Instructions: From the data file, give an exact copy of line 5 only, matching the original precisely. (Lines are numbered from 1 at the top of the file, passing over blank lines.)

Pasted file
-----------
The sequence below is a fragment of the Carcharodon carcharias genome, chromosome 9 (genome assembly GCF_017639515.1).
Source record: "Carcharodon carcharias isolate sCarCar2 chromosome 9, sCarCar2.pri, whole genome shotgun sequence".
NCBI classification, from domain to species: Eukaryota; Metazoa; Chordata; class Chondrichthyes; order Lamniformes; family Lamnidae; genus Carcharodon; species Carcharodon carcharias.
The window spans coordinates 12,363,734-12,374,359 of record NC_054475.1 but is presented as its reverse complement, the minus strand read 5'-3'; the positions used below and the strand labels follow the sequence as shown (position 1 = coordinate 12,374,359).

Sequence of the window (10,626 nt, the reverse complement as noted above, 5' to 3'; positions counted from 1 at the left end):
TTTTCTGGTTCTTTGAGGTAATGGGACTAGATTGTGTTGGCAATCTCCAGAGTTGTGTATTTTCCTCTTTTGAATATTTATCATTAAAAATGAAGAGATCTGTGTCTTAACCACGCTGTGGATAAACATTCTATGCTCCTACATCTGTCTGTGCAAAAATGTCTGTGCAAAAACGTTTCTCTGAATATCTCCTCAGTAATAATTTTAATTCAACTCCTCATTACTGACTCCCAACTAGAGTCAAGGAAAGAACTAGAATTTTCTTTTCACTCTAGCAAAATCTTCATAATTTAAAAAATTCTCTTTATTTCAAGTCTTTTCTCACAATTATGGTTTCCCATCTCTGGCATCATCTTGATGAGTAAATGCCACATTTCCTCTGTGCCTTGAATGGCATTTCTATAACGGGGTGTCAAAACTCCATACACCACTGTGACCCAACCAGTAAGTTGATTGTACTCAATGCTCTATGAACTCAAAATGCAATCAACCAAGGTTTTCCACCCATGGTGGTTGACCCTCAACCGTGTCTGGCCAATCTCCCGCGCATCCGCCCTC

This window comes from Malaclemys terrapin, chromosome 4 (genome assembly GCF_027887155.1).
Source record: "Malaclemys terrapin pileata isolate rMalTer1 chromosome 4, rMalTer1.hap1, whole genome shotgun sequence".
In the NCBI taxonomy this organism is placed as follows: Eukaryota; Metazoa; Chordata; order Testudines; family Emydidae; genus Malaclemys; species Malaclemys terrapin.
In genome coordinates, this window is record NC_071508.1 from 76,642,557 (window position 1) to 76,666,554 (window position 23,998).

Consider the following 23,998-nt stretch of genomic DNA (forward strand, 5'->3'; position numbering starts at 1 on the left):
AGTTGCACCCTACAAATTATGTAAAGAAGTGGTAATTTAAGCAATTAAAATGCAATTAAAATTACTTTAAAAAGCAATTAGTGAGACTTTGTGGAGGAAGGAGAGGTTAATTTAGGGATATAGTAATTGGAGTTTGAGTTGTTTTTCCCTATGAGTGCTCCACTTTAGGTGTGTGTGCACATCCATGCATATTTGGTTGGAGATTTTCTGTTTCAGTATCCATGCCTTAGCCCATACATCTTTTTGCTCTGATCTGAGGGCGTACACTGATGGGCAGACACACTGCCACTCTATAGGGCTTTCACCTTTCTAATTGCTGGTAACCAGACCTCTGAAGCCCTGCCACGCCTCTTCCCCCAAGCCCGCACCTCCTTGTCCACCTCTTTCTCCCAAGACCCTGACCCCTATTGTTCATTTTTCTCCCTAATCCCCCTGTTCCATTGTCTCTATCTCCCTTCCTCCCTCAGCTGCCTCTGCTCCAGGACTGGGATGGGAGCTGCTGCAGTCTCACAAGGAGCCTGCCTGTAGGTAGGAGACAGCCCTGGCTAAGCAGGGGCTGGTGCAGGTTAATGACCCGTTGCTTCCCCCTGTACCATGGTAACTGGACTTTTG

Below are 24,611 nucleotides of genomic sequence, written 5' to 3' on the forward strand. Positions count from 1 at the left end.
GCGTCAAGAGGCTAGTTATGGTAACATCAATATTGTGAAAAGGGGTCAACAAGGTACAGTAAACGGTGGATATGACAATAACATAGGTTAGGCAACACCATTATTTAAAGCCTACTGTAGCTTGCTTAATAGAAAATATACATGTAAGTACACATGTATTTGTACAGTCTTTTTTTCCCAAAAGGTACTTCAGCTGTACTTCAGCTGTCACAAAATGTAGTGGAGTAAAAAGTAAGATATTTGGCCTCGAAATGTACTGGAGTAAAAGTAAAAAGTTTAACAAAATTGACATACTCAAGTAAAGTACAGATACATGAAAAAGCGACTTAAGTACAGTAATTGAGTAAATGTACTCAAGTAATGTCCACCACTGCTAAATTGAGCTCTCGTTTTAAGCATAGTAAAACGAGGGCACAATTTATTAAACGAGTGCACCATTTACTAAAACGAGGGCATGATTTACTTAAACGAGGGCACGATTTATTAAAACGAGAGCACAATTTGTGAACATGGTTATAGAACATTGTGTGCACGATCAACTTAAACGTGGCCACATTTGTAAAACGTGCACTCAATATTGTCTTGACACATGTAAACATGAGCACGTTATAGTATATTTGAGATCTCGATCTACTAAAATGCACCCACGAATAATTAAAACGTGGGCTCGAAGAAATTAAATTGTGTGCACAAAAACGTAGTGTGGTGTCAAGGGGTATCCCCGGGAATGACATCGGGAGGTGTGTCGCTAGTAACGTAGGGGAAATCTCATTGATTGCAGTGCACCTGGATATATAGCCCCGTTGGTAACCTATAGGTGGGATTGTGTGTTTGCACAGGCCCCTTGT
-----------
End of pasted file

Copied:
Sequence of the window (10,626 nt, the reverse complement as noted above, 5' to 3'; positions counted from 1 at the left end):